Floating rate: A life raft for bond investors?
JAMES TRACY 08-Mar-2021
Fixed income investors seeking higher yield potential have an array of choices. Yet floating-rate bank loans are unique—they are among the few fixed income asset classes that have the potential to maintain or increase in value in a rising rate environment. Why? The interest rate on floating rate loans resets every 90 days based on a short-term interest rate benchmark, the three-month London Interbank Offered Rate (LIBOR). This important feature should not be overlooked at a time when some investors are seeking both higher yields and protection against the possibility of rising interest rates.
Why are investors talking about this nuanced area of the fixed income world? To put it bluntly, some are worried. Think about the current environment. On one hand, the current low rates make it difficult to capture adequate income. As of late-February, the 10-Year Treasury was yielding just 1.4% (and that was after a move higher). That’s just not going to cut it for many investors.
On the other hand, inflation is a growing concern. Over the past year, the Federal Reserve and Congress provided massive fiscal and monetary medicine to revive the economy and stabilize financial markets. But there are possible side-effects, and many investors are now wondering whether we are on the cusp of a new era of inflation—maybe not this quarter or next, but soon.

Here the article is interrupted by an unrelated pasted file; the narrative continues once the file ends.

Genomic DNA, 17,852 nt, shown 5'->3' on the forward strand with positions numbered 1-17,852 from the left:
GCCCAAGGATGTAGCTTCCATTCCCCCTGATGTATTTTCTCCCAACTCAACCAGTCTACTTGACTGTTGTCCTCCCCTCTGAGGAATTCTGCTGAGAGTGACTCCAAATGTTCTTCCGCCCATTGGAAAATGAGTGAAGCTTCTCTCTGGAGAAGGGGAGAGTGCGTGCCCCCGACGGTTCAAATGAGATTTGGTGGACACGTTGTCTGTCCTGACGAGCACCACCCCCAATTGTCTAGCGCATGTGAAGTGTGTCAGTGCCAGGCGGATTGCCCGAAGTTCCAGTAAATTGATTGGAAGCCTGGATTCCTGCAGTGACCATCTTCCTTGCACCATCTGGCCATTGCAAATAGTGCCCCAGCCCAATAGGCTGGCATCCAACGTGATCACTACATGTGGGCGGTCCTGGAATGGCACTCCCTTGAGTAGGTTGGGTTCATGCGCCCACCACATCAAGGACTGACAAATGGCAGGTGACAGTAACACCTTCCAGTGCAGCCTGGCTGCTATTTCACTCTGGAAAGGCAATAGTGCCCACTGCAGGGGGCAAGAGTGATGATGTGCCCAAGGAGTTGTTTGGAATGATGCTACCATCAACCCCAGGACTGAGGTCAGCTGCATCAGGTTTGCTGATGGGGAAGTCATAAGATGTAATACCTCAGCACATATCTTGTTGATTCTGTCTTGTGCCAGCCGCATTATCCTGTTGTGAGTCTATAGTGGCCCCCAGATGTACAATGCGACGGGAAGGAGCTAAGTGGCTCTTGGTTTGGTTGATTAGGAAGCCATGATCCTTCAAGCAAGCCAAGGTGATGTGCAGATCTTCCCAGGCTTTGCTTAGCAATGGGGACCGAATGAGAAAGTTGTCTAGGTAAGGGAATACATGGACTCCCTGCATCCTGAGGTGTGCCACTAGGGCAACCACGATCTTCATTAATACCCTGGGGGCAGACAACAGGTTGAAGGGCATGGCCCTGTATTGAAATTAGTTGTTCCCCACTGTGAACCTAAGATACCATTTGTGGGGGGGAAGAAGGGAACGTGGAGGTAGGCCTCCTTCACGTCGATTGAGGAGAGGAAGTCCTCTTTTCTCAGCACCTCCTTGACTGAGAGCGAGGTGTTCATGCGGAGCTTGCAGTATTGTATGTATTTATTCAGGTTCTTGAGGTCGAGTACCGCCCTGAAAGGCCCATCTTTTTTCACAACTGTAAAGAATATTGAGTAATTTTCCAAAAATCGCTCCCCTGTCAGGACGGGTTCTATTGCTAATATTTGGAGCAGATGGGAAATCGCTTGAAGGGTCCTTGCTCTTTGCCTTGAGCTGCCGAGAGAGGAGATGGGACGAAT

Bond analysts often use duration—a favored metric of interest rate sensitivity—as a means to evaluate bond portfolios and gauge how they might perform a rising rate environment or in the event that a new inflationary regime emerges.
Of all the major fixed income asset classes, floating-rate loans, represented by the Morningstar Bank Loan category on the accompanying chart, seemingly offered the best combination of attractive yield and low interest rate risk as of year end 2020.
Of course, investors should always be aware of other risks with floating rate bank loans, including credit and liquidity. But this is exactly why fundamental credit analysis and sector selection—hallmarks of active management—are so important in the floating rate bank loan segment, as compared to a passive approach whereby such decisions are based on an index and there is no chance to tilt or fine-tune the portfolio.
Given the current backdrop and their low duration, floating rate bank loans just might be worth a second look.